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Is It Normal To Have Thoughts Of A Significant Other

Question:

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p>Is it normal with OCD to have thoughts of a significant other “cheating” on you? I have this thought of him being unfaithful with one of my friends, but I’m pretty sure that it’s just an obsessive thought from OCD. I haven’t been diagnosed professionally, but was wondering if maybe this sort of “worrying” comes from the disorder. I know he would never to anything to hurt me, and believe me I wouldn’t either. I even went through a stage where I was scared about cheating on him. It’s just that this has really got me upset all day for no good reason. Is there any suggestions on what I should do? I’m going to see a therapist or phsychiatrist when I get back home, but just wanted to know if this is normal. Thanks.

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Answer:

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p>I’m glad to hear that you’ll be going to see a mental health professional about this, becuase if what you’re dealing with is OCD, there are actually treatments that can help some. Please see a Psychiatrist, rather than a therapist to save yourself some time. A Psychiatrist can actually diagnose disorders, while many therapists don’t have that sort of training. The title “Therapist” is not typically a protected term, and many professions (and many people without a mental health background even) can call themselves that. A Psychiatrist is also in the position to provide medication for OCD if in fact that disorder fits you. Medication is one of the treatments that can help.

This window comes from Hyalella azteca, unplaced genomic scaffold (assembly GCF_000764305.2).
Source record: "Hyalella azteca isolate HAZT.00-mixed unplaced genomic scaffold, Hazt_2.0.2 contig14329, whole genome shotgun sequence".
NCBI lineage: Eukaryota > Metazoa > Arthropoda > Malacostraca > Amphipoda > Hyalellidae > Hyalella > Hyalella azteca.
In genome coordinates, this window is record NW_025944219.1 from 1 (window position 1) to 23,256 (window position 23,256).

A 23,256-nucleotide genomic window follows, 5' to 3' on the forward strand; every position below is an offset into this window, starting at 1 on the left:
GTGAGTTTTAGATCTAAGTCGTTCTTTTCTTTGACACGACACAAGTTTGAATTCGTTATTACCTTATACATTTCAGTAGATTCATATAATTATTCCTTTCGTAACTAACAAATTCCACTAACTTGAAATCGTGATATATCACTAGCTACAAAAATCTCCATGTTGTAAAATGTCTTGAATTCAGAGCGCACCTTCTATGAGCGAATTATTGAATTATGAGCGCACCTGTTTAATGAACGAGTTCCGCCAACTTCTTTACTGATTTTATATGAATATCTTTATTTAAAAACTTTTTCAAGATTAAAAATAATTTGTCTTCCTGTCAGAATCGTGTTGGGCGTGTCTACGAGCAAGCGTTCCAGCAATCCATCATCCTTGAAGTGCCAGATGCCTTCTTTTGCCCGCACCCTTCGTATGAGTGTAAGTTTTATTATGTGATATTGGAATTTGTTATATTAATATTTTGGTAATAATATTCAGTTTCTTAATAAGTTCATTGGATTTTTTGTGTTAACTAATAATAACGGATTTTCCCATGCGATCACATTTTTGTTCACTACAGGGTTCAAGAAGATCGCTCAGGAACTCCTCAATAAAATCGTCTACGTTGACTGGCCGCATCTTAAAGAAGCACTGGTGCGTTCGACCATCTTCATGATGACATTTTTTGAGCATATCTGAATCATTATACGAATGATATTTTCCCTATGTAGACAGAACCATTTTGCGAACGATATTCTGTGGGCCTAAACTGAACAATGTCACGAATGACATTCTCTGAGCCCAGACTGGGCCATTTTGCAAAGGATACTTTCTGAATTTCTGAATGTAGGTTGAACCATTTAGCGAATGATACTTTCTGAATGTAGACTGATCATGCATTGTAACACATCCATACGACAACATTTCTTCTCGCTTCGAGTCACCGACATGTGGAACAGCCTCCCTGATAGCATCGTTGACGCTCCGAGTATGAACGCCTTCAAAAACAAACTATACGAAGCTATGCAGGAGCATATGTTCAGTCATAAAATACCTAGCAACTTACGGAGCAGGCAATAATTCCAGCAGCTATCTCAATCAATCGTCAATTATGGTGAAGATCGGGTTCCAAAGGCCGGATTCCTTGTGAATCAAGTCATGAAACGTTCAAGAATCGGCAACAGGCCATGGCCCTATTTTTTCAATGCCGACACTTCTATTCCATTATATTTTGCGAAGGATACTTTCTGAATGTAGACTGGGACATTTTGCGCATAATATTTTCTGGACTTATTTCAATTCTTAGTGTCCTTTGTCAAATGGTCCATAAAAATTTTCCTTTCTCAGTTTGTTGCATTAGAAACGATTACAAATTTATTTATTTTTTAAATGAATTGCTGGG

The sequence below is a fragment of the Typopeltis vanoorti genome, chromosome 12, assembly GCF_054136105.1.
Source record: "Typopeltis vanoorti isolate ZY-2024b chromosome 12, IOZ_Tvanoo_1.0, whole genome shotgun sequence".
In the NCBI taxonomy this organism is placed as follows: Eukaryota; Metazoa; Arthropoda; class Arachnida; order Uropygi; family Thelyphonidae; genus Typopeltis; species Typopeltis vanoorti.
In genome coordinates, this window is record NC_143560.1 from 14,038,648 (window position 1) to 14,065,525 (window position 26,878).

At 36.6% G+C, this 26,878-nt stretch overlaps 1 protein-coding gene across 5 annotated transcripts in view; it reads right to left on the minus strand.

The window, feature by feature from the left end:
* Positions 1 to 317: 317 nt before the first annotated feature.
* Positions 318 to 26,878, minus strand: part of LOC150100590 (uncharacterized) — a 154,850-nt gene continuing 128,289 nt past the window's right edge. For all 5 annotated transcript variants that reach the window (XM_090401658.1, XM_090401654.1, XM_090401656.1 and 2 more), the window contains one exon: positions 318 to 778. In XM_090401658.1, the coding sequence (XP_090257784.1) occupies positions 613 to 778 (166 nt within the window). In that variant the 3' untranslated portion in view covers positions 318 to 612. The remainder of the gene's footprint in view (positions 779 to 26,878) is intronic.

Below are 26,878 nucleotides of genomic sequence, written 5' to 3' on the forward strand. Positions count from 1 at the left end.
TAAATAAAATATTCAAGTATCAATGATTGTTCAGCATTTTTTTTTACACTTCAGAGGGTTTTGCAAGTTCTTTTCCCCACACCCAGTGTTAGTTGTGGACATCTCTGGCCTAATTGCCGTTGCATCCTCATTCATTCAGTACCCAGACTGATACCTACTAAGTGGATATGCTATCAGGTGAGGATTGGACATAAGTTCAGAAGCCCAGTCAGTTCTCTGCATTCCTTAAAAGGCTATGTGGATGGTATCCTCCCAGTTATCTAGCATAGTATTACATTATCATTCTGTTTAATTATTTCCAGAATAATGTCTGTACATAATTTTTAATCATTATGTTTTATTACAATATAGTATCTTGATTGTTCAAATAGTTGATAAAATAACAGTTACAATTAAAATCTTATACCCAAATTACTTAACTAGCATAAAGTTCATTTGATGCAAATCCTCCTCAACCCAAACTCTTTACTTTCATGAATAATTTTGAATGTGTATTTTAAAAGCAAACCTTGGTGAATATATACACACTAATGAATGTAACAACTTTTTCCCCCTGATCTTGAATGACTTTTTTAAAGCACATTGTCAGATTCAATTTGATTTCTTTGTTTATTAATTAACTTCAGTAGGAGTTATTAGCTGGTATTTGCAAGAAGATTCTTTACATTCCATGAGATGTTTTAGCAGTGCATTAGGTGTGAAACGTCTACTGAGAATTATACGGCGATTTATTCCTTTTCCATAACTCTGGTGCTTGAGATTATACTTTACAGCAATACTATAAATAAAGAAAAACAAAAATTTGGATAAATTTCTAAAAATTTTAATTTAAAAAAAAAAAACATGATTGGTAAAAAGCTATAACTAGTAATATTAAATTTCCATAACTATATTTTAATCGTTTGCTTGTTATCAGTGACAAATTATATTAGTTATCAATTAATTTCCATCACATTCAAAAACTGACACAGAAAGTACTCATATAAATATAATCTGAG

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p>In so far as what is normal for an OCD person to obsess about, I’d say that being obsessed with the idea that your significant other is cheating on you would be a fairly common sort of obsession to experience. This is a sort of fear that many people have from time to time. With OCD or other “cognitive” illnesses, this sort of normal fear can become magnified all out of proportion until it becomes an obsession you cannot put down. All sorts of ideas can become obsessions for vulnerable people and some are far more outlandish than this one.

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p>Obsessionality is what happens when a vulnerable brain comes into contact with the natural enough urge most all people have to want to have control over their lives. The thing is, however, that nobody has perfect control over their lives. We all do what we can to make things happen that we want to happen, and to avoid things we know will hurt us, but we aren’t perfect, and we don’t have ultimate control. There are many things we have to simply tolerate and try to make the best of. You are fortunate that there are some medical treatments for this sort of thing, but they aren’t perfect either. You may wish to look into means of coping that help people to relax and tolerate otherwise intolerable situations, such as meditation and/or yoga or psychotherapies such as Acceptance and Committment Therapy or Dialectical Behavior Therapy that have a mindfulness or self-soothing componant. Cognitive therapies may be quite helpful too, as they teach you how to talk back to your obsessional thoughts and to reality test.

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